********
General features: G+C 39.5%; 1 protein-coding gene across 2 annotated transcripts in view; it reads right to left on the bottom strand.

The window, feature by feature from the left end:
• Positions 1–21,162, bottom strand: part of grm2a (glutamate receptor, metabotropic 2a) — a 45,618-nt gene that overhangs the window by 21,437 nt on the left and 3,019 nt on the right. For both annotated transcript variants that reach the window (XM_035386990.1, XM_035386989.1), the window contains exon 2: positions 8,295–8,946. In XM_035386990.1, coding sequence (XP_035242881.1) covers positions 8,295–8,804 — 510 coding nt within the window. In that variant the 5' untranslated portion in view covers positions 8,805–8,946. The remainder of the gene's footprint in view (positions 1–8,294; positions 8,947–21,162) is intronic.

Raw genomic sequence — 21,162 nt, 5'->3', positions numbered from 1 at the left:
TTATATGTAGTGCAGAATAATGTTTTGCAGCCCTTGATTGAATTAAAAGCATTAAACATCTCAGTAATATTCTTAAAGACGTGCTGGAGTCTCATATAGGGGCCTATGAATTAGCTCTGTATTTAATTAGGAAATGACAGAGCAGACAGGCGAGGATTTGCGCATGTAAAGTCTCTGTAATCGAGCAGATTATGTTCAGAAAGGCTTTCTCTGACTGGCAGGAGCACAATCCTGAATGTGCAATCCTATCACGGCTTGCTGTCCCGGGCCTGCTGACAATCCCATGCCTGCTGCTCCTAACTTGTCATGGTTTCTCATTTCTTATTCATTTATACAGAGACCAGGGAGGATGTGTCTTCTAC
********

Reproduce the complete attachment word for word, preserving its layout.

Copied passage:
General features: G+C 39.5%; 1 protein-coding gene across 2 annotated transcripts in view; it reads right to left on the bottom strand.

The window, feature by feature from the left end:
• Positions 1–21,162, bottom strand: part of grm2a (glutamate receptor, metabotropic 2a) — a 45,618-nt gene that overhangs the window by 21,437 nt on the left and 3,019 nt on the right. For both annotated transcript variants that reach the window (XM_035386990.1, XM_035386989.1), the window contains exon 2: positions 8,295–8,946. In XM_035386990.1, coding sequence (XP_035242881.1) covers positions 8,295–8,804 — 510 coding nt within the window. In that variant the 5' untranslated portion in view covers positions 8,805–8,946. The remainder of the gene's footprint in view (positions 1–8,294; positions 8,947–21,162) is intronic.

Raw genomic sequence — 21,162 nt, 5'->3', positions numbered from 1 at the left:
TTATATGTAGTGCAGAATAATGTTTTGCAGCCCTTGATTGAATTAAAAGCATTAAACATCTCAGTAATATTCTTAAAGACGTGCTGGAGTCTCATATAGGGGCCTATGAATTAGCTCTGTATTTAATTAGGAAATGACAGAGCAGACAGGCGAGGATTTGCGCATGTAAAGTCTCTGTAATCGAGCAGATTATGTTCAGAAAGGCTTTCTCTGACTGGCAGGAGCACAATCCTGAATGTGCAATCCTATCACGGCTTGCTGTCCCGGGCCTGCTGACAATCCCATGCCTGCTGCTCCTAACTTGTCATGGTTTCTCATTTCTTATTCATTTATACAGAGACCAGGGAGGATGTGTCTTCTAC